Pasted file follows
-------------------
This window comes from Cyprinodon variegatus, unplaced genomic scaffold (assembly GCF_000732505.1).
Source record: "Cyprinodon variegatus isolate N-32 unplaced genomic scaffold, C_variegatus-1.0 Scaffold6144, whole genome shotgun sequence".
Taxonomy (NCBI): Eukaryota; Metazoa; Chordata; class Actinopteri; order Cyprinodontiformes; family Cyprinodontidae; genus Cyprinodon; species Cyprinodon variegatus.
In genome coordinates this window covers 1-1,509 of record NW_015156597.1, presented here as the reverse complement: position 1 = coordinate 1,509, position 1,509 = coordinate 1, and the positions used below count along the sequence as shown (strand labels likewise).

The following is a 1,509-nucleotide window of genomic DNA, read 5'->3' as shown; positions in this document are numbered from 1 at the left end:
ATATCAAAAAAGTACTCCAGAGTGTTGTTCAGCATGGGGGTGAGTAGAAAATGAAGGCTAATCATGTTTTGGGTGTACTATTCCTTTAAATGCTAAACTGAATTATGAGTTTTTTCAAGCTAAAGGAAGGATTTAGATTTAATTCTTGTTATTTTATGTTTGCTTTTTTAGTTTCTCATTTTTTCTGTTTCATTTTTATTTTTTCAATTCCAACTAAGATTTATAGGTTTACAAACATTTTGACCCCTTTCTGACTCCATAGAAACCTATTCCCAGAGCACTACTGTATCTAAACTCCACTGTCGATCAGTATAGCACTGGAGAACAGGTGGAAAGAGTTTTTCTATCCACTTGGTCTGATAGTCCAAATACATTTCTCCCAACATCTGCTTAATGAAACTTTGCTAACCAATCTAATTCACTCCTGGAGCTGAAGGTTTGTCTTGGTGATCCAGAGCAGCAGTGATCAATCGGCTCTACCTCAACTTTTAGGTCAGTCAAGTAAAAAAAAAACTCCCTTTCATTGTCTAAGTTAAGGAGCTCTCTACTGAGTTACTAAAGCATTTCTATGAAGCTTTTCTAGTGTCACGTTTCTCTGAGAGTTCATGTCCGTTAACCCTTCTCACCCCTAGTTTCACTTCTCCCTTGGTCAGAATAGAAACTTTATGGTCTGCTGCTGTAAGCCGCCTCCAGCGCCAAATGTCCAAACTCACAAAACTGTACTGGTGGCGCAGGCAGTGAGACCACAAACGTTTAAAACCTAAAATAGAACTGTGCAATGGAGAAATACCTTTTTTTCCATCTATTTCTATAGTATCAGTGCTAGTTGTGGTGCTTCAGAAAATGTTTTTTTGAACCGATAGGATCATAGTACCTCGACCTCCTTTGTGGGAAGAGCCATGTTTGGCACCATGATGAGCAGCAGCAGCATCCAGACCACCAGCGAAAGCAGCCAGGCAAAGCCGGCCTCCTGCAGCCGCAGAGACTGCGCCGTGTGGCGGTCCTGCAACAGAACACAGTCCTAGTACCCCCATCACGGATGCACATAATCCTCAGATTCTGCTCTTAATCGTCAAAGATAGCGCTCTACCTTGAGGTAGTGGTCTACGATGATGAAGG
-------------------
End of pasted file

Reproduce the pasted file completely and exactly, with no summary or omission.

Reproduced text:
This window comes from Cyprinodon variegatus, unplaced genomic scaffold (assembly GCF_000732505.1).
Source record: "Cyprinodon variegatus isolate N-32 unplaced genomic scaffold, C_variegatus-1.0 Scaffold6144, whole genome shotgun sequence".
Taxonomy (NCBI): Eukaryota; Metazoa; Chordata; class Actinopteri; order Cyprinodontiformes; family Cyprinodontidae; genus Cyprinodon; species Cyprinodon variegatus.
In genome coordinates this window covers 1-1,509 of record NW_015156597.1, presented here as the reverse complement: position 1 = coordinate 1,509, position 1,509 = coordinate 1, and the positions used below count along the sequence as shown (strand labels likewise).

The following is a 1,509-nucleotide window of genomic DNA, read 5'->3' as shown; positions in this document are numbered from 1 at the left end:
ATATCAAAAAAGTACTCCAGAGTGTTGTTCAGCATGGGGGTGAGTAGAAAATGAAGGCTAATCATGTTTTGGGTGTACTATTCCTTTAAATGCTAAACTGAATTATGAGTTTTTTCAAGCTAAAGGAAGGATTTAGATTTAATTCTTGTTATTTTATGTTTGCTTTTTTAGTTTCTCATTTTTTCTGTTTCATTTTTATTTTTTCAATTCCAACTAAGATTTATAGGTTTACAAACATTTTGACCCCTTTCTGACTCCATAGAAACCTATTCCCAGAGCACTACTGTATCTAAACTCCACTGTCGATCAGTATAGCACTGGAGAACAGGTGGAAAGAGTTTTTCTATCCACTTGGTCTGATAGTCCAAATACATTTCTCCCAACATCTGCTTAATGAAACTTTGCTAACCAATCTAATTCACTCCTGGAGCTGAAGGTTTGTCTTGGTGATCCAGAGCAGCAGTGATCAATCGGCTCTACCTCAACTTTTAGGTCAGTCAAGTAAAAAAAAAACTCCCTTTCATTGTCTAAGTTAAGGAGCTCTCTACTGAGTTACTAAAGCATTTCTATGAAGCTTTTCTAGTGTCACGTTTCTCTGAGAGTTCATGTCCGTTAACCCTTCTCACCCCTAGTTTCACTTCTCCCTTGGTCAGAATAGAAACTTTATGGTCTGCTGCTGTAAGCCGCCTCCAGCGCCAAATGTCCAAACTCACAAAACTGTACTGGTGGCGCAGGCAGTGAGACCACAAACGTTTAAAACCTAAAATAGAACTGTGCAATGGAGAAATACCTTTTTTTCCATCTATTTCTATAGTATCAGTGCTAGTTGTGGTGCTTCAGAAAATGTTTTTTTGAACCGATAGGATCATAGTACCTCGACCTCCTTTGTGGGAAGAGCCATGTTTGGCACCATGATGAGCAGCAGCAGCATCCAGACCACCAGCGAAAGCAGCCAGGCAAAGCCGGCCTCCTGCAGCCGCAGAGACTGCGCCGTGTGGCGGTCCTGCAACAGAACACAGTCCTAGTACCCCCATCACGGATGCACATAATCCTCAGATTCTGCTCTTAATCGTCAAAGATAGCGCTCTACCTTGAGGTAGTGGTCTACGATGATGAAGG